“I would not exchange Katie for France or Venice, because God has given her to me and other women have worse faults.”
Among Luther’s most permeate contributions to the Reformation was his teaching on the marriage of clergy.
Over and against the mistaken conclusion of sixteenth century ascetics and even the teachings of his theological forbearer, Augustine (who relegated the one flesh union of marriage to a necessary function), Luther concluded and convincingly taught marriage is not a lower estate but a gift of God to be enjoyed. He came to these conclusions early in his objections to Rome and would eventually follow his own advice in marrying the only person on the planet that could check Dr. Luther, Katherine Von Bora. She and eleven of her sisters had escaped a convent by way of herring barrels. (Word has it, these women were quite a catch!) One student reported, “A wagon load of vestal virgins has just come to town, all the more eager for marriage than for life. God grant them husbands lest the worst befall!” As they were married off one by one, only Katherine remained. Their mutual attraction is evident between the lines but Luther shied away from marriage because of his daily anxiety of suffering the fate of a heretic. Finally, as awkward as a middle school dance where there is only one boy and one girl left not dancing, the two finally joined and the resounding affect sounds louder than a mallet on the Wittenberg door. Often touted a marriage of convenience or simply to “spite the Pope,”* Luther’s marriage to “Katie” awakened in him a tender love that bleeds gushing ink all over his record and the letters between them. He affectionately referred to her as his “rib” (an allusion to Genesis 2) and humorously at times as kette (German for chain). Perhaps his greatest compliment came when he referred to the book of Galatians as his “Katherine Von Bora.” The progression of his personal endeavor in marriage can be seen in these statements:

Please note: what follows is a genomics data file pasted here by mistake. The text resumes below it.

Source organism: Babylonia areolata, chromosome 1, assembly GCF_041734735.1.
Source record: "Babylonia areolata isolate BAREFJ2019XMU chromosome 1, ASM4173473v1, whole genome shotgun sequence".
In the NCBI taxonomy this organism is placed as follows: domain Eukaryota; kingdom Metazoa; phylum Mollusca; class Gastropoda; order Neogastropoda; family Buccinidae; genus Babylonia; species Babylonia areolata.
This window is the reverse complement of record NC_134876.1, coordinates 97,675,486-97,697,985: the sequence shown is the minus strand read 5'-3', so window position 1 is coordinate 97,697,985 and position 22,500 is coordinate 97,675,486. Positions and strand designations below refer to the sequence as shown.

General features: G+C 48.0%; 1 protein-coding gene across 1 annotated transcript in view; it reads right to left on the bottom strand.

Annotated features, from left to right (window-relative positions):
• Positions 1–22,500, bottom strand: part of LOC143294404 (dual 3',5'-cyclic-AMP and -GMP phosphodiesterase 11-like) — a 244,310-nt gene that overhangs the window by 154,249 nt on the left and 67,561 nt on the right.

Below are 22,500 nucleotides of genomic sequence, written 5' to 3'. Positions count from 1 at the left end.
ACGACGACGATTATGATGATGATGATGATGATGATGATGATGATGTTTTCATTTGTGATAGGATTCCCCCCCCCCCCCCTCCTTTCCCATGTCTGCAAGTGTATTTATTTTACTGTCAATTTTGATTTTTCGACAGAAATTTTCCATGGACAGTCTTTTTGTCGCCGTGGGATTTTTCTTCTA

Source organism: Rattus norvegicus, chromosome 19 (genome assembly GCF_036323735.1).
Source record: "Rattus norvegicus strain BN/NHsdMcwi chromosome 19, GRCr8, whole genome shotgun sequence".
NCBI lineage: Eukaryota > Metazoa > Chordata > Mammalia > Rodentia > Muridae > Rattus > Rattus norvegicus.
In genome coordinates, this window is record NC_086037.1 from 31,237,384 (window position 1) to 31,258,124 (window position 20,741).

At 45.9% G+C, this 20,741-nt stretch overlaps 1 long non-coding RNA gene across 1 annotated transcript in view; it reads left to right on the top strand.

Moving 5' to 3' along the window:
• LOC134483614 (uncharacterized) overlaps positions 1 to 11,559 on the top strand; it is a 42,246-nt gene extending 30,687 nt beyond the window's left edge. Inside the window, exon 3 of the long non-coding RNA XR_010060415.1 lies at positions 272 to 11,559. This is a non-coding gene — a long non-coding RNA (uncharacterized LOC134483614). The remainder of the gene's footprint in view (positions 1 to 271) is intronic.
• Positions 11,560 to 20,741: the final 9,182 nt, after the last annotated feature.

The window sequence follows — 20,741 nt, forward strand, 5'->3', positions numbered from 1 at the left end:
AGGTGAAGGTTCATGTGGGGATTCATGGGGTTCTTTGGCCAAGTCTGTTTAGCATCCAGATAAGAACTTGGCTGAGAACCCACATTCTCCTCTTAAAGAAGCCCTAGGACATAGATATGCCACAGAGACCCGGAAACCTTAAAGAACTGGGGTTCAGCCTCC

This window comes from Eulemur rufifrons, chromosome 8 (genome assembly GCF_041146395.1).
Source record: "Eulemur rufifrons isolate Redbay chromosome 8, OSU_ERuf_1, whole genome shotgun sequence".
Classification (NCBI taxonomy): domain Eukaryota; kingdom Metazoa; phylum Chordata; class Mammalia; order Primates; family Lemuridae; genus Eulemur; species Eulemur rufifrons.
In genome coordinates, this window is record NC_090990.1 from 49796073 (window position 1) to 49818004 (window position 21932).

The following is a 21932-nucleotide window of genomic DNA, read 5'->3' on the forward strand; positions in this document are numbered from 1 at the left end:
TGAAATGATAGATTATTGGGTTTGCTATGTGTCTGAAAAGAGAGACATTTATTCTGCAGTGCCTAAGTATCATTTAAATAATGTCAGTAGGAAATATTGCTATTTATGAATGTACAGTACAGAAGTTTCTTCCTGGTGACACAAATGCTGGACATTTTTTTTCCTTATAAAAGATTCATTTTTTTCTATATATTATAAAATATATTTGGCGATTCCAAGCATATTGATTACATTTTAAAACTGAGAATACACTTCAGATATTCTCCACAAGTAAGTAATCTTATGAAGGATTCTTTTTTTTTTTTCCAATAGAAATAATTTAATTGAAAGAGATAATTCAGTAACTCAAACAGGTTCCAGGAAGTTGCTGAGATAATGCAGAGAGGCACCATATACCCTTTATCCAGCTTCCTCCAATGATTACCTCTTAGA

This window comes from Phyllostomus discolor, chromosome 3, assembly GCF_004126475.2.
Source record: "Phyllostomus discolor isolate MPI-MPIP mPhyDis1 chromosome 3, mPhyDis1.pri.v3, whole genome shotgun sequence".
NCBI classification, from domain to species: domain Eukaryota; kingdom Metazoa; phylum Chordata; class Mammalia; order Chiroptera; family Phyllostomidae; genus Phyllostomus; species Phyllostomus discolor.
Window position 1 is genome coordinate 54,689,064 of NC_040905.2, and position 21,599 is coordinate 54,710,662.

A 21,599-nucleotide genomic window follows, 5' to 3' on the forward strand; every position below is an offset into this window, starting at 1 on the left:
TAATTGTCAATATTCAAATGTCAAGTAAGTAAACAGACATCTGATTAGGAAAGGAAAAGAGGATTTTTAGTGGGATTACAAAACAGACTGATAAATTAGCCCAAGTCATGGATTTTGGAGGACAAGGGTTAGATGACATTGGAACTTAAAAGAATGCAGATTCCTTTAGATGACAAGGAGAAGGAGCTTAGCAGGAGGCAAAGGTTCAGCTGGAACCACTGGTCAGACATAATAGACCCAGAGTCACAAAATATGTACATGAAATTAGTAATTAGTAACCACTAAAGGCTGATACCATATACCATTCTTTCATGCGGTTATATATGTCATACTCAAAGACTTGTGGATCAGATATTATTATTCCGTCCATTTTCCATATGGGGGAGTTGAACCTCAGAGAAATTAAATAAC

“There is a lot to get used to in the first year of marriage, one wakes up in the morning and finds a pair of pigtails on the pillow which were not there before.”
“The first love is drunken. When the intoxication wears off, then comes the real marriage love.”
“Union of the flesh does nothing. There must also be union of manners and mind.”
Katie ran their household, managed their finances, ordered their daily lives, reared their children, looked after his health, and was a welcome addition to his famous “table talks.” This marriage of “convenience” was actually a cornerstone to the Protestant parsonage.
Even in the elevation of marriage and the fruit enjoyed thereof, Luther also struck matrimony from the list of Catholic sacraments of which there were (and are) seven. This allowed marriage to stand as it is, on its own, as a creation ordinance. He highly esteemed the family, the role of the father, and considered children a blessing. This perhaps is his most lasting contribution to Gospel driven Christianity.
*Luther himself reputedly remarked his marriage was to please his father and the spite the Pope and the devil and that it would be like the “betrothal of Joseph”. Luther was in denial. Evidence to the contrary, it seems Luther rather enjoyed his marriage in every aspect.
Bainton, Roland. Here I Stand: A life of Martin Luther. 1955.